Smart Tech and Dumb Tech, or Supply Chain for the people

Computer World has an interesting article on Superfish, an “adware” program that shipped with certain versions of Lenovo laptops. As the article points out:

But it gets worse. It turns out Superfish relied on a third-party component for the HTTPS interception functionality: an SDK (software development kit) called the SSL Decoder/Digestor made by an Israeli company called Komodia.

The “smart tech” side: the article refers to a very interesting and well-written description of how Robert Graham at Errata Security extracted the private key used by this product. This article is a must read.

The “dumb tech” side: everything else about this situation. Superfish installs its own self-signed certificate into the the Microsoft certificate cache, and then re-signs the certificate for every site the browser sees.. It is beyond me how anyone with even the barest knowledge of network security thought this was a good idea. It completely subverts the entire trust system on which X.509 certificates, and thus SSL encryption, are based.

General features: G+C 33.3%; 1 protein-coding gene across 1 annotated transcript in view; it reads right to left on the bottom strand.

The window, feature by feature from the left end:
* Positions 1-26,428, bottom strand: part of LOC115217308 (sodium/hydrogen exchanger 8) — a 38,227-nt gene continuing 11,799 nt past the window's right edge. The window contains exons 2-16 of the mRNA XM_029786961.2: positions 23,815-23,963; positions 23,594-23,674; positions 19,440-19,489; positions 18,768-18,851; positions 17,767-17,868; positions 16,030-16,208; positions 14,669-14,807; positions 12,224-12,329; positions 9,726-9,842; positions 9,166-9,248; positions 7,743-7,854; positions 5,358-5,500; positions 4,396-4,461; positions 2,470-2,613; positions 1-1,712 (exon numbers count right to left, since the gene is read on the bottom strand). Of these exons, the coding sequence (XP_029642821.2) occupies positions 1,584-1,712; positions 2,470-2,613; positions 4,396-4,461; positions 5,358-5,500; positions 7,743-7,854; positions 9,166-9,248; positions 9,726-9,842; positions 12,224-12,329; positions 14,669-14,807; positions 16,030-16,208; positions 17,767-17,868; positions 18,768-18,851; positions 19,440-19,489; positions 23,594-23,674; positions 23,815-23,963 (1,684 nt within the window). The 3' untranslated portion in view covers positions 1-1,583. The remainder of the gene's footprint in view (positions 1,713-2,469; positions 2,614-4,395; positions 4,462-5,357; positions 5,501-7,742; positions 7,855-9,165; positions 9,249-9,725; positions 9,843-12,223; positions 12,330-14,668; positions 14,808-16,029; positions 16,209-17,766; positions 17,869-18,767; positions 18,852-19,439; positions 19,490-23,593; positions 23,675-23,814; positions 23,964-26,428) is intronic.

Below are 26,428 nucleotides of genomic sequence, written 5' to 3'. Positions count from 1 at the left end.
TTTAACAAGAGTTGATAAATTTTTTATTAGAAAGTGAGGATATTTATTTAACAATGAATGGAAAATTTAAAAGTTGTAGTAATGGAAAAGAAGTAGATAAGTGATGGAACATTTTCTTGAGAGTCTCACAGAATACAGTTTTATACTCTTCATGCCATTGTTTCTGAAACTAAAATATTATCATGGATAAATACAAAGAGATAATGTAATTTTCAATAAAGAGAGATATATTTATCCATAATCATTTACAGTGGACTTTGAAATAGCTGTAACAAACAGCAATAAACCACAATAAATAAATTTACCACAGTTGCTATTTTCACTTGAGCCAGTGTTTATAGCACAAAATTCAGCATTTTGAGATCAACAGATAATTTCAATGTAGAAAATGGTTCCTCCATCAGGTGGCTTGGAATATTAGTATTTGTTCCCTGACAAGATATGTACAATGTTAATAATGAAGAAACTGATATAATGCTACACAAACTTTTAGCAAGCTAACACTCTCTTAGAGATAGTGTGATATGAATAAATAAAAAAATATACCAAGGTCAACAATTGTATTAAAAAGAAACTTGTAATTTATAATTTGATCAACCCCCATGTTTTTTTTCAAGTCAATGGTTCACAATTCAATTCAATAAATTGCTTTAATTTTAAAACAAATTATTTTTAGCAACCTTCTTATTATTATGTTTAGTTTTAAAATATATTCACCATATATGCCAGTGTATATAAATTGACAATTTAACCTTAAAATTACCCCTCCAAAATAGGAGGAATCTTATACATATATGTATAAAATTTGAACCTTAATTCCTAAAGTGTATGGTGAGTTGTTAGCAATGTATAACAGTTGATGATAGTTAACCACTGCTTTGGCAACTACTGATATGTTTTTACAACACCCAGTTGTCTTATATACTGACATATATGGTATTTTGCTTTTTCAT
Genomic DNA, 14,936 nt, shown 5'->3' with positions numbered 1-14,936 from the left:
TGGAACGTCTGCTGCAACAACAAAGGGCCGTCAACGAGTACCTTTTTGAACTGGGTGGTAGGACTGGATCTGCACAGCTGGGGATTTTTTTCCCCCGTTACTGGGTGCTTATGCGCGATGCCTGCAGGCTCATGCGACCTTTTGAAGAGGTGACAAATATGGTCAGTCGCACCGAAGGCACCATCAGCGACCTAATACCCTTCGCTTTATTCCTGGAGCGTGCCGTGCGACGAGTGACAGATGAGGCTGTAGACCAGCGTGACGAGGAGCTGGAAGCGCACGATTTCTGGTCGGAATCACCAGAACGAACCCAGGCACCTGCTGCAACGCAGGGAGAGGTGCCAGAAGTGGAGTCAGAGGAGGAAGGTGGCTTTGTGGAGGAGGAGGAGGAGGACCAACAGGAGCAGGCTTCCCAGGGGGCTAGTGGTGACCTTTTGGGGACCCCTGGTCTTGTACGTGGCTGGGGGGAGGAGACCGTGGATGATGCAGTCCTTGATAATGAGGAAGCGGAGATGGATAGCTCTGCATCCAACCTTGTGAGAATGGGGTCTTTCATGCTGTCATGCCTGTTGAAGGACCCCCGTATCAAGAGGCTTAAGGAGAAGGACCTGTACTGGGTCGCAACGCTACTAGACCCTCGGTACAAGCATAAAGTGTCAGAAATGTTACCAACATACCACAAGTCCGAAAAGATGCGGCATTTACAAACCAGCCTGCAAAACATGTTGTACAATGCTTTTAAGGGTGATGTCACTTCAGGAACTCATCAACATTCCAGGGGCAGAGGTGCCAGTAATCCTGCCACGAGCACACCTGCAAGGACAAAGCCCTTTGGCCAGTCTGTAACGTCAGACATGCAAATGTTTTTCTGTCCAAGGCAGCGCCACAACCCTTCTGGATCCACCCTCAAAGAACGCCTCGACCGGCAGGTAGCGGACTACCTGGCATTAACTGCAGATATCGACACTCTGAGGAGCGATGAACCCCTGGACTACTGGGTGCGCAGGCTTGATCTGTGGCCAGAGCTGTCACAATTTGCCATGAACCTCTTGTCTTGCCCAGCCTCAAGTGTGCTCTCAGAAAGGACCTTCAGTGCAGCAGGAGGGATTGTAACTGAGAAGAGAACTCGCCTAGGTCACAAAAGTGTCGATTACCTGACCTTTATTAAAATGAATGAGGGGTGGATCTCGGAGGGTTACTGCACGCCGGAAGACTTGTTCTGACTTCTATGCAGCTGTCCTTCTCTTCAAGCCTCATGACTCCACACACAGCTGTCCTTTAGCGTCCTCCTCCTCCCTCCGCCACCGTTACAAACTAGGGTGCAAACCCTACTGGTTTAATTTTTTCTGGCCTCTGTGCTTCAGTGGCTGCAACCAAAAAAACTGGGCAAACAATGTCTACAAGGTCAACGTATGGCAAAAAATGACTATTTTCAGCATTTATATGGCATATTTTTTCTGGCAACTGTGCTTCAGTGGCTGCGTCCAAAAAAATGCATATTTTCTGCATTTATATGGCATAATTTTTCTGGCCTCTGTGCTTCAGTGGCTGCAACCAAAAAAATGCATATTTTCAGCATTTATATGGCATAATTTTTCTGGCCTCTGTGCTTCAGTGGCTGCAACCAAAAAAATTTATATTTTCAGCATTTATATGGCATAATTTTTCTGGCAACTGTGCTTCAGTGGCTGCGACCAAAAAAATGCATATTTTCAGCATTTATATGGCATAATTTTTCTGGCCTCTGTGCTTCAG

This also speaks very poorly of Lenovo’s judgement. I do understand that they cannot fully vet every library used by every piece of software they pre-install. I also understand that pre-loading software is one of the tools vendors use to keep their prices down (thank you Microsoft); no one should have any illusion that software is there for the customer. But I sincerely hope that Lenovo pays a severe market penalty for this incident; if we want any change to vendor crapware, this is how it’s going to have to happen.

For the consumer though, the lesson is clear: no matter whether or not you think it might useful, delete every single piece of software shipped on a new computer that you didn’t ask for. Companies have their own computer images for a reason, and now you know why. It’s sad that individuals need to be concerned with supply chain management.

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